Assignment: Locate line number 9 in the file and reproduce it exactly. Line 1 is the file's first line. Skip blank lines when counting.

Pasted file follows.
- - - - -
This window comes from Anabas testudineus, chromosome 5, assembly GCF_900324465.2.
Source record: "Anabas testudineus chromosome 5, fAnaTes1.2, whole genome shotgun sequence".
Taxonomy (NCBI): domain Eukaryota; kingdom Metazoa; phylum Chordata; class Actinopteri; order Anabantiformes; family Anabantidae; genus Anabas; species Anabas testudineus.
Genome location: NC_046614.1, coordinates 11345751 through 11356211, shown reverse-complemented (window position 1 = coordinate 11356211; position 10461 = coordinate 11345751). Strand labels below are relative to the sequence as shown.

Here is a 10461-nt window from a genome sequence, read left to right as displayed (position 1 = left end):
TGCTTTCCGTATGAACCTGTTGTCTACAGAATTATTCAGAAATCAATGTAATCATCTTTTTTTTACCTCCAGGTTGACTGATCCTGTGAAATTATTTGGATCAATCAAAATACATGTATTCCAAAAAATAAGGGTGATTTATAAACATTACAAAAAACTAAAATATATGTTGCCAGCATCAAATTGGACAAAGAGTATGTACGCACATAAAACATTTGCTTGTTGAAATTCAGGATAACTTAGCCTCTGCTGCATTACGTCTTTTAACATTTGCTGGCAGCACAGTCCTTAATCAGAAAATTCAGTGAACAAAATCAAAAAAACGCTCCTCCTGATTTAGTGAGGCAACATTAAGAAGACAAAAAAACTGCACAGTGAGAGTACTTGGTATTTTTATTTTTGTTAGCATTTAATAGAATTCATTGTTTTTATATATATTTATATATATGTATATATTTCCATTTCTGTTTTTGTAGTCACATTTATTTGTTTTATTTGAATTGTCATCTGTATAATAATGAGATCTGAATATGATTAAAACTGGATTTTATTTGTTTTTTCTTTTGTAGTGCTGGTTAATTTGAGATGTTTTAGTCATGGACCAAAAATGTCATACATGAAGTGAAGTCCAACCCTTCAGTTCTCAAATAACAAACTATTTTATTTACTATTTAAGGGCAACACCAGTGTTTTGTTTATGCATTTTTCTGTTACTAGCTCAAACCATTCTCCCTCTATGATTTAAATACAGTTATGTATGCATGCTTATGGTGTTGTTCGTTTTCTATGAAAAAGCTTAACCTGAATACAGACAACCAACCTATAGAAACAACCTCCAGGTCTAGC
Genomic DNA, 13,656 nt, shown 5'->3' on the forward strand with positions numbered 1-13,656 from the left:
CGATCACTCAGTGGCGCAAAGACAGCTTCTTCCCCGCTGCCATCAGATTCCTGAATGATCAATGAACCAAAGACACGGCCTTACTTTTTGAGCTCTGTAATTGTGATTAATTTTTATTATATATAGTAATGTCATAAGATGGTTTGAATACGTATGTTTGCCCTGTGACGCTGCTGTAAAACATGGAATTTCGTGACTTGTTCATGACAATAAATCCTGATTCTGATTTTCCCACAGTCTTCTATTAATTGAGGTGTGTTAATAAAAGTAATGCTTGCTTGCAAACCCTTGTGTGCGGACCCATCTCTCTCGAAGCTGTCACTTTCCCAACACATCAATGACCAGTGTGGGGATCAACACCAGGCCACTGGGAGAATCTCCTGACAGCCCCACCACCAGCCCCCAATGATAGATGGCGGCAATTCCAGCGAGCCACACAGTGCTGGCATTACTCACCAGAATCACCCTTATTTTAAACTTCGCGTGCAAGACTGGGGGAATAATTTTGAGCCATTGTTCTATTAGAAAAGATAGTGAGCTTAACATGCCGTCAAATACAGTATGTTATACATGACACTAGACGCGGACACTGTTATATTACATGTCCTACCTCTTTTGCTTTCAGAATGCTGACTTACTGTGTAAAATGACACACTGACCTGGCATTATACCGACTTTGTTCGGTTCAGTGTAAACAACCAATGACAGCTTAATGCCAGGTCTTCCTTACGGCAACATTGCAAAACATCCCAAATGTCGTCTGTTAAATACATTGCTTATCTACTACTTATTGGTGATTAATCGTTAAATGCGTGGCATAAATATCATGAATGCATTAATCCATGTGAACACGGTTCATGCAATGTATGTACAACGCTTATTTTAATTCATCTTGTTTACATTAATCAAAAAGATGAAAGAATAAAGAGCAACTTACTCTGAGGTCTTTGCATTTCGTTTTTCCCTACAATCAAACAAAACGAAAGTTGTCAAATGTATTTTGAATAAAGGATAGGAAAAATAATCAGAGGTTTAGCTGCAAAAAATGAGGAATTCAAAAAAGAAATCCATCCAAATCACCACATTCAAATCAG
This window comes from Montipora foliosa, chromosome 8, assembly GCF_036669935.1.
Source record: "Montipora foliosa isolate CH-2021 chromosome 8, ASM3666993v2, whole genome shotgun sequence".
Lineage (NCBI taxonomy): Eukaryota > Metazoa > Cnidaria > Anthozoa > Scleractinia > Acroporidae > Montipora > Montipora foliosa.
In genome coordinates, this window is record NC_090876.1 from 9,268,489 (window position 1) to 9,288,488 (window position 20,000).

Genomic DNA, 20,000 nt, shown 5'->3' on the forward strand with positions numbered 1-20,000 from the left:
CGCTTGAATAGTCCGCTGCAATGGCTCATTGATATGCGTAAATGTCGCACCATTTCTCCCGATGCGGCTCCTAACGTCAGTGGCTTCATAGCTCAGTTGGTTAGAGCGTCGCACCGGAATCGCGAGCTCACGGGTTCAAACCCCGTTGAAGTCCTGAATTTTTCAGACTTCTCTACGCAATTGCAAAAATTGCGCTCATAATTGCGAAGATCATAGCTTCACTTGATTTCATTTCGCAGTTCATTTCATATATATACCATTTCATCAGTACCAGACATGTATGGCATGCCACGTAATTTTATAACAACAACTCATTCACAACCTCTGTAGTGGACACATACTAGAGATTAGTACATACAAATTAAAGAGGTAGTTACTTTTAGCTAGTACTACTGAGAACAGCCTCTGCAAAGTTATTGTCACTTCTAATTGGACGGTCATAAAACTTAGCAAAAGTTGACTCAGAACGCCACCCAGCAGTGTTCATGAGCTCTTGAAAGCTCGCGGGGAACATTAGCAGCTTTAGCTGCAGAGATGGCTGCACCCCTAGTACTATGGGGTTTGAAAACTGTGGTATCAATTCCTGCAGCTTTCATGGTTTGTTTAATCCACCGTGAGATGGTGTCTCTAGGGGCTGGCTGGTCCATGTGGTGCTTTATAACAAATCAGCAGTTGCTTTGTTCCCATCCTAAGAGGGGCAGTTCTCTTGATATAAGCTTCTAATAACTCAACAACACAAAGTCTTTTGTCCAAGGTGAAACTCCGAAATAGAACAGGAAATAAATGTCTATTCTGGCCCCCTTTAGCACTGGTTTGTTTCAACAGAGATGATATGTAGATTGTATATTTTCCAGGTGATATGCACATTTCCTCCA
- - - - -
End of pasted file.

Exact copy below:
This window comes from Montipora foliosa, chromosome 8, assembly GCF_036669935.1.